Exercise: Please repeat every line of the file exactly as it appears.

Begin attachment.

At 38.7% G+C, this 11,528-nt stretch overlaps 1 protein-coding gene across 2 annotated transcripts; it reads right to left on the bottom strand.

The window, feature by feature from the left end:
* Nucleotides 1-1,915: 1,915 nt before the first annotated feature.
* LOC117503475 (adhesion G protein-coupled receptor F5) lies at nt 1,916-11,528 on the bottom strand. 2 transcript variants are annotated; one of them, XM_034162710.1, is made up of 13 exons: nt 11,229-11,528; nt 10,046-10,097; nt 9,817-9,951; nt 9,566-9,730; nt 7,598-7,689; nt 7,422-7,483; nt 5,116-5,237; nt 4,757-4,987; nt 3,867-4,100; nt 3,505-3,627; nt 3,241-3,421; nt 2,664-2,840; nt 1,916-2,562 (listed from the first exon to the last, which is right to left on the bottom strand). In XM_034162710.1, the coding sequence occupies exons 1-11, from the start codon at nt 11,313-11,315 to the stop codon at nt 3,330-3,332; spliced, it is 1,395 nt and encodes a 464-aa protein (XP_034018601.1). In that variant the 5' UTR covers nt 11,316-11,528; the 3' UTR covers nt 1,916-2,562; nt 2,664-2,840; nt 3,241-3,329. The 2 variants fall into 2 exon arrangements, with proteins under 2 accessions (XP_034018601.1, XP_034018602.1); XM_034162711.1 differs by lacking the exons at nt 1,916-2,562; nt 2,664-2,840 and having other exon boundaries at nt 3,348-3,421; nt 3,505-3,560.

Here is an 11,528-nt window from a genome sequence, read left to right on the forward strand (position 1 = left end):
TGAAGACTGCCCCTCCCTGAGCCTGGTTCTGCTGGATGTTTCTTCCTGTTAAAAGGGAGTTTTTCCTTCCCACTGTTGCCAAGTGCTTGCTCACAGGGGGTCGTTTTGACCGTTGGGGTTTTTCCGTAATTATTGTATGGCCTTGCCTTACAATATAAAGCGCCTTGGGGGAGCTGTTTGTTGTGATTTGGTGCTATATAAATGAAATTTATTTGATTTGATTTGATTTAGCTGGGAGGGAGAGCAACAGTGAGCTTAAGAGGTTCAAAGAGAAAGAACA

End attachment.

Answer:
At 38.7% G+C, this 11,528-nt stretch overlaps 1 protein-coding gene across 2 annotated transcripts; it reads right to left on the bottom strand.

The window, feature by feature from the left end:
* Nucleotides 1-1,915: 1,915 nt before the first annotated feature.
* LOC117503475 (adhesion G protein-coupled receptor F5) lies at nt 1,916-11,528 on the bottom strand. 2 transcript variants are annotated; one of them, XM_034162710.1, is made up of 13 exons: nt 11,229-11,528; nt 10,046-10,097; nt 9,817-9,951; nt 9,566-9,730; nt 7,598-7,689; nt 7,422-7,483; nt 5,116-5,237; nt 4,757-4,987; nt 3,867-4,100; nt 3,505-3,627; nt 3,241-3,421; nt 2,664-2,840; nt 1,916-2,562 (listed from the first exon to the last, which is right to left on the bottom strand). In XM_034162710.1, the coding sequence occupies exons 1-11, from the start codon at nt 11,313-11,315 to the stop codon at nt 3,330-3,332; spliced, it is 1,395 nt and encodes a 464-aa protein (XP_034018601.1). In that variant the 5' UTR covers nt 11,316-11,528; the 3' UTR covers nt 1,916-2,562; nt 2,664-2,840; nt 3,241-3,329. The 2 variants fall into 2 exon arrangements, with proteins under 2 accessions (XP_034018601.1, XP_034018602.1); XM_034162711.1 differs by lacking the exons at nt 1,916-2,562; nt 2,664-2,840 and having other exon boundaries at nt 3,348-3,421; nt 3,505-3,560.

Here is an 11,528-nt window from a genome sequence, read left to right on the forward strand (position 1 = left end):
TGAAGACTGCCCCTCCCTGAGCCTGGTTCTGCTGGATGTTTCTTCCTGTTAAAAGGGAGTTTTTCCTTCCCACTGTTGCCAAGTGCTTGCTCACAGGGGGTCGTTTTGACCGTTGGGGTTTTTCCGTAATTATTGTATGGCCTTGCCTTACAATATAAAGCGCCTTGGGGGAGCTGTTTGTTGTGATTTGGTGCTATATAAATGAAATTTATTTGATTTGATTTGATTTAGCTGGGAGGGAGAGCAACAGTGAGCTTAAGAGGTTCAAAGAGAAAGAACA